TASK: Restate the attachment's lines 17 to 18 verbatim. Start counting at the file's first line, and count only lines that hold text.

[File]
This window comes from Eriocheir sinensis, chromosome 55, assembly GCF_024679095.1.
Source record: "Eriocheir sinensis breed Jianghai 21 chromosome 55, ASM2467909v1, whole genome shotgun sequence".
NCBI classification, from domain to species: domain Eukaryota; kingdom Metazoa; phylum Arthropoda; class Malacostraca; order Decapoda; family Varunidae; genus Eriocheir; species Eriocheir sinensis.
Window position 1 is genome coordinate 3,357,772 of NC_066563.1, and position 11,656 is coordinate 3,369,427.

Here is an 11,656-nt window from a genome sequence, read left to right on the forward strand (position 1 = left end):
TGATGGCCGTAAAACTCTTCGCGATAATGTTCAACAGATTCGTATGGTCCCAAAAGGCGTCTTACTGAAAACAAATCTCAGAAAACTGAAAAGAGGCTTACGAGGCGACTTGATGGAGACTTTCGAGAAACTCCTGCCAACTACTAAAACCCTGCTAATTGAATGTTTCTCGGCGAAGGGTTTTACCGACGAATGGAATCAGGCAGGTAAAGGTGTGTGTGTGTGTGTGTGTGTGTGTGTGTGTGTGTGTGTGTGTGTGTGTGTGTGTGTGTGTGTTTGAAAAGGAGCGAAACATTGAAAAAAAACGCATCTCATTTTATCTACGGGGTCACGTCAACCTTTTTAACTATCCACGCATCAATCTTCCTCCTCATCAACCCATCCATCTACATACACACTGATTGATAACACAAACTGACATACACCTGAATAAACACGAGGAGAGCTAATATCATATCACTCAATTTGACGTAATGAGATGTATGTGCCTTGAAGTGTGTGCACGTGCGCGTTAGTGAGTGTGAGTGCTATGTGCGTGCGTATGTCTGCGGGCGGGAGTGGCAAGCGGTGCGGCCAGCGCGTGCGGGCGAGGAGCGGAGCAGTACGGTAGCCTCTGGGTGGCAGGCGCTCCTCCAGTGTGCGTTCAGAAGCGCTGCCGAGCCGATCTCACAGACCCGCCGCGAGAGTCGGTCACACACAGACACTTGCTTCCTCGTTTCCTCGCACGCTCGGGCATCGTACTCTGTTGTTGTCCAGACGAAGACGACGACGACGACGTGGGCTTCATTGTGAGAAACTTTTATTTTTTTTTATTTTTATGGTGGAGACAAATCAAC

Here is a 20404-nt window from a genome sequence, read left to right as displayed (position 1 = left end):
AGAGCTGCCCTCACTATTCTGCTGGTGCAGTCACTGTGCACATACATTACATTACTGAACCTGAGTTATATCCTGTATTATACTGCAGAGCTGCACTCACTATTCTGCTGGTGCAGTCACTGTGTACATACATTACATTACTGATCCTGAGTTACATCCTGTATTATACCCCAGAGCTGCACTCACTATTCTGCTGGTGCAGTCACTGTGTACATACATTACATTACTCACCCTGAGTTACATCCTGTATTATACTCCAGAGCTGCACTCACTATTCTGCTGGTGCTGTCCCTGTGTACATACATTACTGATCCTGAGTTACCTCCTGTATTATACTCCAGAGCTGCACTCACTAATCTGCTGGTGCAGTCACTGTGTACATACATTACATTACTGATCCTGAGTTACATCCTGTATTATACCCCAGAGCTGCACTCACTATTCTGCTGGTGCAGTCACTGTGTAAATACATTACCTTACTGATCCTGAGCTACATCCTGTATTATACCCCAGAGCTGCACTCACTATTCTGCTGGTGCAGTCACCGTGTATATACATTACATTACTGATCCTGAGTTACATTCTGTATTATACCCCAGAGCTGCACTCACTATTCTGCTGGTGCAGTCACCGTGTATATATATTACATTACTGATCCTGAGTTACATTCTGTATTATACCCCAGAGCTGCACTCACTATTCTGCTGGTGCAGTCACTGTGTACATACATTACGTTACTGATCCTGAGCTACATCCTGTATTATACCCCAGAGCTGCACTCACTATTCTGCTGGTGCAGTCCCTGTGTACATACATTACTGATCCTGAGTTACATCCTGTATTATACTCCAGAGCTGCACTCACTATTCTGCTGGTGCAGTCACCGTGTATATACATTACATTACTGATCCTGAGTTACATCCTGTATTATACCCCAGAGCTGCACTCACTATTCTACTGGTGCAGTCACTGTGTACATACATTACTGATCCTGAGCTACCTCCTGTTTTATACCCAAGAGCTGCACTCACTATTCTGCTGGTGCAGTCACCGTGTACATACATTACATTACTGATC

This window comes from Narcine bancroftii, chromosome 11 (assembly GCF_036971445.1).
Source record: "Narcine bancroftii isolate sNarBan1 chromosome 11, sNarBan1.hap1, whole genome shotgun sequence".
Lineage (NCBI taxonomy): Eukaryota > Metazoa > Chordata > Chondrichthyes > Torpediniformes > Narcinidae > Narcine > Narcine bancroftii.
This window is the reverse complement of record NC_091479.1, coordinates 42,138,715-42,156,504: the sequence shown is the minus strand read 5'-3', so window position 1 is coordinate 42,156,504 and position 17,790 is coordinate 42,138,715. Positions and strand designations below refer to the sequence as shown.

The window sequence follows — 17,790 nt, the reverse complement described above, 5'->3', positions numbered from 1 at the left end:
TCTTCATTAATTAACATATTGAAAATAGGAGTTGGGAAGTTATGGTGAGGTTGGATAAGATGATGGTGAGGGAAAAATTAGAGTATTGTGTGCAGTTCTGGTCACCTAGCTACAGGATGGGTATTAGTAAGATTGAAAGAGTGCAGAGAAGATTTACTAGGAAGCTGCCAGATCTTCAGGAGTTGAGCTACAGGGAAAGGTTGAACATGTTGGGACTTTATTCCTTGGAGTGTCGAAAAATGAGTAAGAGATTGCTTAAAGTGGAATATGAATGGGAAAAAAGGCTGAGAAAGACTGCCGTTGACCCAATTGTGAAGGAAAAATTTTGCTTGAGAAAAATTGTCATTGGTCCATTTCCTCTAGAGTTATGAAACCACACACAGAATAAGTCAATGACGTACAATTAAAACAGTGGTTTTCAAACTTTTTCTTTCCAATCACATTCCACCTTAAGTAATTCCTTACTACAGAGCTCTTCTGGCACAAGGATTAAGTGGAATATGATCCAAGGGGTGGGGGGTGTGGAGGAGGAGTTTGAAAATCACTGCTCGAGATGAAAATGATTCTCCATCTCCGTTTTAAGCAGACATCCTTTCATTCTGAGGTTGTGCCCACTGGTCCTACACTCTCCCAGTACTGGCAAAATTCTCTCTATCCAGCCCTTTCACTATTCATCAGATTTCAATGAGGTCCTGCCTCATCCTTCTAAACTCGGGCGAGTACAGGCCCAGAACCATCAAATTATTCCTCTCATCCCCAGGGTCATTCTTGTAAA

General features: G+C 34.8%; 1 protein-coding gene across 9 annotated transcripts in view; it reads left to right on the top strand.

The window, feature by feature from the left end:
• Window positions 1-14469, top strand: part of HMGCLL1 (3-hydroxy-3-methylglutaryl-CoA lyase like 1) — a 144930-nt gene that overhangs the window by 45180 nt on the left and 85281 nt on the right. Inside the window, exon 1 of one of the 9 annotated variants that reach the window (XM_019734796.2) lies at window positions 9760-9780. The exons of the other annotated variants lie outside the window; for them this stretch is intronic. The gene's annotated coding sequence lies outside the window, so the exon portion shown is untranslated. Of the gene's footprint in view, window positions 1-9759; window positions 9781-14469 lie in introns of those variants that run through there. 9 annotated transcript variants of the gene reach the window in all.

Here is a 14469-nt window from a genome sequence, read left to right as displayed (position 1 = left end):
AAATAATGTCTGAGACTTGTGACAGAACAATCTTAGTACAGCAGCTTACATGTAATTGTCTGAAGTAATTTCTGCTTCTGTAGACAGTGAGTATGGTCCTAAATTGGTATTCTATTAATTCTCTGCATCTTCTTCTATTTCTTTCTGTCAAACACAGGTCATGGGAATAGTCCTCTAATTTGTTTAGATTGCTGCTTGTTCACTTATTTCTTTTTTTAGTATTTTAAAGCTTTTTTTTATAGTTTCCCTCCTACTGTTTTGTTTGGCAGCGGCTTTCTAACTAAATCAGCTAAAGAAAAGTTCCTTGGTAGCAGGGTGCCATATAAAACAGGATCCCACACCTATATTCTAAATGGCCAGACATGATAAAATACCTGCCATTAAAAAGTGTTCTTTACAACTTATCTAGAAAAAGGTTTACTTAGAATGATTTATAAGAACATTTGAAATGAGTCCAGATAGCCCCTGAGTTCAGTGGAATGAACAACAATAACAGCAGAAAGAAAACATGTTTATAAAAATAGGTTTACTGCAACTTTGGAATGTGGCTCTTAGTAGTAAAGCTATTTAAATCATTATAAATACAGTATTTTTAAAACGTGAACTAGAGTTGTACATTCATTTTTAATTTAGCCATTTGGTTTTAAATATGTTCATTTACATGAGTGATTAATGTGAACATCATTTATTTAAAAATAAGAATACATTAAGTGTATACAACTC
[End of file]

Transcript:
• Window positions 1-14469, top strand: part of HMGCLL1 (3-hydroxy-3-methylglutaryl-CoA lyase like 1) — a 144930-nt gene that overhangs the window by 45180 nt on the left and 85281 nt on the right. Inside the window, exon 1 of one of the 9 annotated variants that reach the window (XM_019734796.2) lies at window positions 9760-9780. The exons of the other annotated variants lie outside the window; for them this stretch is intronic. The gene's annotated coding sequence lies outside the window, so the exon portion shown is untranslated. Of the gene's footprint in view, window positions 1-9759; window positions 9781-14469 lie in introns of those variants that run through there. 9 annotated transcript variants of the gene reach the window in all.

Here is a 14469-nt window from a genome sequence, read left to right as displayed (position 1 = left end):